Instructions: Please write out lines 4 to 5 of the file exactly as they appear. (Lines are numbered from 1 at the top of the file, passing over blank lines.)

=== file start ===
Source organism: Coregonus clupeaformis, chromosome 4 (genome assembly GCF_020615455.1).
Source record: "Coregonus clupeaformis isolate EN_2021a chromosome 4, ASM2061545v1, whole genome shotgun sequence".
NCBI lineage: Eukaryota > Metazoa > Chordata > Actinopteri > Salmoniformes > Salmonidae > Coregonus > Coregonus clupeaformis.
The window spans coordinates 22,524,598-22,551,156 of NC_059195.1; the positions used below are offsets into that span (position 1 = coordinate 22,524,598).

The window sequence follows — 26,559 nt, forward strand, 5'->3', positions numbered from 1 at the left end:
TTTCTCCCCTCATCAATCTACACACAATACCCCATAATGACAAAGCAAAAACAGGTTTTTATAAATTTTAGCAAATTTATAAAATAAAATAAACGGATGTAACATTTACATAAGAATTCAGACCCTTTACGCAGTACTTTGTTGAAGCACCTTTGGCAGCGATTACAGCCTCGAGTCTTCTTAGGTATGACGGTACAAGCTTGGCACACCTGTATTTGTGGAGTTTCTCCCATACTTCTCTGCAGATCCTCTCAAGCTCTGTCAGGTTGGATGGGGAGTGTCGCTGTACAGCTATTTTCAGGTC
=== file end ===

The window spans coordinates 22,524,598-22,551,156 of NC_059195.1; the positions used below are offsets into that span (position 1 = coordinate 22,524,598).

The window sequence follows — 26,559 nt, forward strand, 5'->3', positions numbered from 1 at the left end: